A greyhound racing director responded to protests that using the dogs for sports is ‘cruel’.
Greyhound Board of Great Britain managing director Mark Bird has been working to improve welfare in racing for the last four years.
Mr Bird responded to debates around greyhound welfare, saying GBGB needs more money coming in to make sure it can keep welfare standards high.
Unlike horse racing, there is no statutory levy for bookmakers to pay, with GBGB working with an £8m budget for 2020, when in reality £16m is needed to push the highest welfare standards possible.
GBGB spends around 75% of funding on welfare and integrity, which involved pre- and post-race testing and bringing kennels up to standard.
Mr Bird said: “If I can’t get the money in then there is no point in the sport continuing. You have to have the money to make sure they are not only looked after during their racing career, but after retirement as well.”
GBGB is starting a greyhound retirement scheme over the next few months. Owners will give a sum of money when they take in a racing dog, making sure that dog has money attached to it for homing on retirement.
Mr Bird wants to make sure all dogs are accounted for and responsibly homed and says if they have suspicions about a dog’s rehoming, they will send an investigator to find out where the dogs are.
DEFRA oversees GBGB and they are working together to improve euthanasia statistics after a 2015 review, where vets and outside groups gave evidence around greyhound racing legislation.
Since then, injury and retirement statistics have been published publicly for transparency.
Mr Bird said: “The figures which we are saying are unnecessary and are avoidable are the ones that are put down on economic grounds or are put down because their gait is unsuitable for being family pets.
“Those are the figures we want to push down. I am very confident that those numbers will have been driven down dramatically this year.
“We are getting the message across that these are not commodities, they are not something you use and then throw away. You have to look after the dogs during racing and in retirement. Don’t get me wrong, there is still more to do yet.”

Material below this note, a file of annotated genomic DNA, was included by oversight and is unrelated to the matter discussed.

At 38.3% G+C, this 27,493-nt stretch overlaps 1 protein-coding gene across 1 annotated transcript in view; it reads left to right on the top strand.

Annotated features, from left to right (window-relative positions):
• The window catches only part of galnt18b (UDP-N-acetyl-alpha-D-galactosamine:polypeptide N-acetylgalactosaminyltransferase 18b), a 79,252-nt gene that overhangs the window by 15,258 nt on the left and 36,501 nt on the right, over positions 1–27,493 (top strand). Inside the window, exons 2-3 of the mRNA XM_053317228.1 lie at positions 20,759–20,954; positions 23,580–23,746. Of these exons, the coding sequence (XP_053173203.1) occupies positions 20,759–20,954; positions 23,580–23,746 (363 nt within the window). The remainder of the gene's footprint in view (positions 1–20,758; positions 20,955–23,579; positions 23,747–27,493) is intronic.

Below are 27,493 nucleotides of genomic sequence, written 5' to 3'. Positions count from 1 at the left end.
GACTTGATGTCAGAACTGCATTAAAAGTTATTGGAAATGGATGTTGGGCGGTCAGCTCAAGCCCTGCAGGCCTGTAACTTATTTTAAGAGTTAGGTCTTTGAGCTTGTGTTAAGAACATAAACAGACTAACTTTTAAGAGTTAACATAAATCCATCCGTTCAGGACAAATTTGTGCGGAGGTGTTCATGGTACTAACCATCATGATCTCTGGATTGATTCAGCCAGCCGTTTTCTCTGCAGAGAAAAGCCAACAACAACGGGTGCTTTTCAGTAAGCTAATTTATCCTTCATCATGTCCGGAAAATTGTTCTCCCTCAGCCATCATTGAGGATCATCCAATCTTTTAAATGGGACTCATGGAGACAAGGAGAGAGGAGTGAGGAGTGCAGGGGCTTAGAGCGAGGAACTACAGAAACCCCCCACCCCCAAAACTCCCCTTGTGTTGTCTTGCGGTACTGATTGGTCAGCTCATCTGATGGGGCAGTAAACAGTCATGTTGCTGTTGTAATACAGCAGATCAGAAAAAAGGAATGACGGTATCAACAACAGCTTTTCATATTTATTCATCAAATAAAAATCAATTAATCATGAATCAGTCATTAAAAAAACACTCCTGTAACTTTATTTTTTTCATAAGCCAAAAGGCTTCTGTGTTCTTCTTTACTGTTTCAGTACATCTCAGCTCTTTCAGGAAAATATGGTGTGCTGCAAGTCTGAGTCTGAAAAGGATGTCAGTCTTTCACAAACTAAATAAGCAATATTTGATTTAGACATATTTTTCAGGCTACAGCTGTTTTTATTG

Mr Bird said GBGB has asked people why they do, or do not, watch racing and the words that were repeated were ‘abuse’ and ‘boring’. He said GBGB wants welfare to drive everything it does for the sport to make sure standards remain high and attract new audiences.
He said: “Some people will say the death of one dog or the injury of one dog on the track is wrong. I get that, but I am trying to run the sport and do the very best by the dogs who are involved in the sport.
“Greyhounds love to race and love to run – they are not forced to run. If a dog doesn’t come out the trap, there is not a lot you can do to get them to start racing again.”
There are currently 21 tracks in the UK, three of which are independent ‘clapping’ tracks, which are not licensed by GBGB.
Mr Bird said: “We constantly keep looking at the viability of the UK tracks. We do not own those tracks – some are owned by bookmakers and the rest are all family-run or independent of GBGB. It is a difficult one to determine whether or not more tracks could close.”
Trainers currently decide whether a dog is suitable for rehoming but GBGB is working with animal welfare charities to challenge this. Mr Bird wants dogs assessed to stop unnecessary euthanasia and give dogs a chance, rather than writing dogs off if they are snappy in kennels.
Discussing an ongoing criminal case against one trainer, Mr Bird said: “A group opposed to greyhound racing sent someone to do some undercover filming. We are defending that case as we think it is malicious. It has been over-egged and the trainer isn’t guilty.”
GBGB is also making sure dogs are having regular dental and health checks throughout their careers, not just on retirement.
Many anti-racing protestors said dogs should not be kept in kennels during racing, as it makes the transition to domestic life harder.
Mr Bird said: “They have to be kept in kennels as there is too much within a home which they can pick up – chocolate biscuits and things – that are prohibited in racing and is not healthy for a dog. Things like caffeine and household medication, such as Lemsip, that if the dog was silly enough to take it, they would be exposed to things banned in racing. In terms of the transition from a racing environment to a home environment – it takes time.”
Mr Bird challenges people who want an end to racing and instead pushes for more money to come into the sport so greyhound racing can continue with the highest welfare standards possible.
Mr Bird said: “It is legitimate that they can have that view [that greyhounds shouldn’t be used for racing]. But if you speak to people who are involved in the sport, they would all say that greyhounds love to do this. There is no forcing dogs to do what they do. It is in the DNA of dogs.
“There is as much evidence to say that racing should continue. But as long as we, as a sport regulator, can say they have a high standard of care, then greyhound racing in the UK still has a place.”
GBGB launched the first in a series of short films this weekend promoting the rehoming of retired greyhounds.
Kelli Windebank, an assistant trainer and greyhound ambassador who is featured in the film, said:
“We were delighted to be a part of this film and to showcase the work that goes on behind the scenes in kennels throughout the country to match greyhounds with the right homes when they retire.”